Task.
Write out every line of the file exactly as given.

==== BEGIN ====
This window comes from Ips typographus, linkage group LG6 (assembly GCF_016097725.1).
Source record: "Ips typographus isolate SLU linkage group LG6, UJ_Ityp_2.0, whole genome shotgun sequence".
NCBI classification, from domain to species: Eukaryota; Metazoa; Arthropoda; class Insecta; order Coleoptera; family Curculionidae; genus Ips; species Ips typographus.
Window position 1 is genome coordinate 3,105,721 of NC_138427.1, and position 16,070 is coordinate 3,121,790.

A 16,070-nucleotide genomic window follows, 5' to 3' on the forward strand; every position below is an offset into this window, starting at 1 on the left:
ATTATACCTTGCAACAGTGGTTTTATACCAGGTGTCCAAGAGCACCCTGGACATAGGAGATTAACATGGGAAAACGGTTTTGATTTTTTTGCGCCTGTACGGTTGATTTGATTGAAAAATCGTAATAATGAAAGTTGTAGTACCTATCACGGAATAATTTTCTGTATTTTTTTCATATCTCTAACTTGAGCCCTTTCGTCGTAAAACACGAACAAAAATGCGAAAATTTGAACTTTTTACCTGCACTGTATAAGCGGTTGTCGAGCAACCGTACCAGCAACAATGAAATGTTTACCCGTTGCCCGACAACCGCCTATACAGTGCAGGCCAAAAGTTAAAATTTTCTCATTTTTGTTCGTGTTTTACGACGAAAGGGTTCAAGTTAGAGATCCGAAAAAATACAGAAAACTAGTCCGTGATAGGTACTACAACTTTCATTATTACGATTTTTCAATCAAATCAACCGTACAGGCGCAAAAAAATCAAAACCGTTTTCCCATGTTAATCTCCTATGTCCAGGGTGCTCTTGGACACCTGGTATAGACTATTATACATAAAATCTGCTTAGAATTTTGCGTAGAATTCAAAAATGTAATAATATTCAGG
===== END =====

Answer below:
This window comes from Ips typographus, linkage group LG6 (assembly GCF_016097725.1).
Source record: "Ips typographus isolate SLU linkage group LG6, UJ_Ityp_2.0, whole genome shotgun sequence".
NCBI classification, from domain to species: Eukaryota; Metazoa; Arthropoda; class Insecta; order Coleoptera; family Curculionidae; genus Ips; species Ips typographus.
Window position 1 is genome coordinate 3,105,721 of NC_138427.1, and position 16,070 is coordinate 3,121,790.

A 16,070-nucleotide genomic window follows, 5' to 3' on the forward strand; every position below is an offset into this window, starting at 1 on the left:
ATTATACCTTGCAACAGTGGTTTTATACCAGGTGTCCAAGAGCACCCTGGACATAGGAGATTAACATGGGAAAACGGTTTTGATTTTTTTGCGCCTGTACGGTTGATTTGATTGAAAAATCGTAATAATGAAAGTTGTAGTACCTATCACGGAATAATTTTCTGTATTTTTTTCATATCTCTAACTTGAGCCCTTTCGTCGTAAAACACGAACAAAAATGCGAAAATTTGAACTTTTTACCTGCACTGTATAAGCGGTTGTCGAGCAACCGTACCAGCAACAATGAAATGTTTACCCGTTGCCCGACAACCGCCTATACAGTGCAGGCCAAAAGTTAAAATTTTCTCATTTTTGTTCGTGTTTTACGACGAAAGGGTTCAAGTTAGAGATCCGAAAAAATACAGAAAACTAGTCCGTGATAGGTACTACAACTTTCATTATTACGATTTTTCAATCAAATCAACCGTACAGGCGCAAAAAAATCAAAACCGTTTTCCCATGTTAATCTCCTATGTCCAGGGTGCTCTTGGACACCTGGTATAGACTATTATACATAAAATCTGCTTAGAATTTTGCGTAGAATTCAAAAATGTAATAATATTCAGG